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Stagnancy Will Kill EDM

stagnancy will kill edm

The worst insult of a musical endeavor is to call it ‘generic’. Talent, order, scope; all of these take a backseat to invention. Music that does not contain and provoke emotion is, to many, an affront to the art. In an interview with NPR, Puja Patel, (a Rolling Stone and Pitchfork writer) spoke about the dangers of becoming stagnant in an ever-evolving industry.

If hype sells tickets, then Patel’s claim that “DJ-only concert-going experiences have become less cool than ones that have mixed-lineups” signals a death cry for the scene. It’s a controversial statement to be sure, and one that will have audiences up in arms. However, when examined closely, it’s not completely unreasonable.

[pullquote]”I also think that there’s a general want for mix-format DJing and cross-genre sets as dance further infiltrates pop.”


Compare Coachella, which sold in record time, to last year’s Ultra, which took fifty days longer to sell out than in 2013. Before you interject about how Coachella has EDM acts, remember that the main draw of the event is that it is a cross-genre spectacle, and it is pulling ahead of pure EDM events. Indeed, that forms the core of Patel’s argument: playing exclusively EDM isn’t cutting it anymore.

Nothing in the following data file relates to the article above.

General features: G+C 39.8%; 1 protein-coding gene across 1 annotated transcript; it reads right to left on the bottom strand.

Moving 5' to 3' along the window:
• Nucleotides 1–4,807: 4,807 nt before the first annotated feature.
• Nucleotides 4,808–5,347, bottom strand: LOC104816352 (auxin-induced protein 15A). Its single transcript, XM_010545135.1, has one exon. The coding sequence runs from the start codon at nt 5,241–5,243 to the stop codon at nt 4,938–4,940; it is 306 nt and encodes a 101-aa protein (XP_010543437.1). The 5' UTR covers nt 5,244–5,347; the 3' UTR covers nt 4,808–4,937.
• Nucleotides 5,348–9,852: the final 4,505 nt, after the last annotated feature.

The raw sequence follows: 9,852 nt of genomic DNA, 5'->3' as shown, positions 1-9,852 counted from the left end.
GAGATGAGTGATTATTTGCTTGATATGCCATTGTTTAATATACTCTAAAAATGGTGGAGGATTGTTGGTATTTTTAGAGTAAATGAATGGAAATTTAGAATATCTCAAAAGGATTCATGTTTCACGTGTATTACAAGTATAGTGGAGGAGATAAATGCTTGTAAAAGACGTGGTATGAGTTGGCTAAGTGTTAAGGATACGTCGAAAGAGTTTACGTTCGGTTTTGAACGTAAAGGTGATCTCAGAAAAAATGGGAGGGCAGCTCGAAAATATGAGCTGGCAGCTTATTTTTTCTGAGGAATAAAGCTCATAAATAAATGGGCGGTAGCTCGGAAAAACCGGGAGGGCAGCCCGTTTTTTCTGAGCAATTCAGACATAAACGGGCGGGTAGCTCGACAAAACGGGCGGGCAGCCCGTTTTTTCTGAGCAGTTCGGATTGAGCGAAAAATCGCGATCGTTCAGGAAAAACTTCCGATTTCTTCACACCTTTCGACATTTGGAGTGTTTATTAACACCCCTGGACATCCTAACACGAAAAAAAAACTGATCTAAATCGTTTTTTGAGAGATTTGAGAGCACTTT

That is not to say that dance music itself is lagging; in fact, it’s quite the opposite. While only Calvin Harris was one of the ten highest earning musicians of 2014, his presence there is a testament to the growing market of dance—a market exploitable via mass appeal. His popularity and his superstardom are not merely a result of his dance music, but also because of his crossover draw. By backing pop artists, Harris acquired diversity and notoriety within a massive audience, and it’s paying off.

What’s happening is that producers who may have been dubbed “EDM producers” in the most modern day sense are realizing that they can be pop producers and have bigger/stronger longevity by backing a vocalist than they can by making moshpit tunes as the festival bubble is basically about to burst.

The problem with this approach is that diversity leads to imitation. Imitation is fine when it breeds novel creation; even jazz legends pay homage to their ancestors—but (and this is crucial), jazz artists expand upon their musical ideas. In the dance scene, Patel warns that after a hit is released, “most of what follows to saturate the market is the lowest common denominator.”  Rather than delving and redefining a genre, producers are strip-mining it for profit, destroying the legitimacy of the art form.

In essence, a lack of diversity creates a bland, overplayed sound akin to easy-listening music. It’s there, you’re conscious that it exists, but it all slides past you without impact. To be stagnant is to die. If you want this scene to survive, promote diversity! Share your favorite artists that are doing new, inventive things with us in the comments, Facebook, or Twitter. Support musicians with merit. Make art.

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Ben enjoys the blues, covering himself in henna, and Oxford commas.

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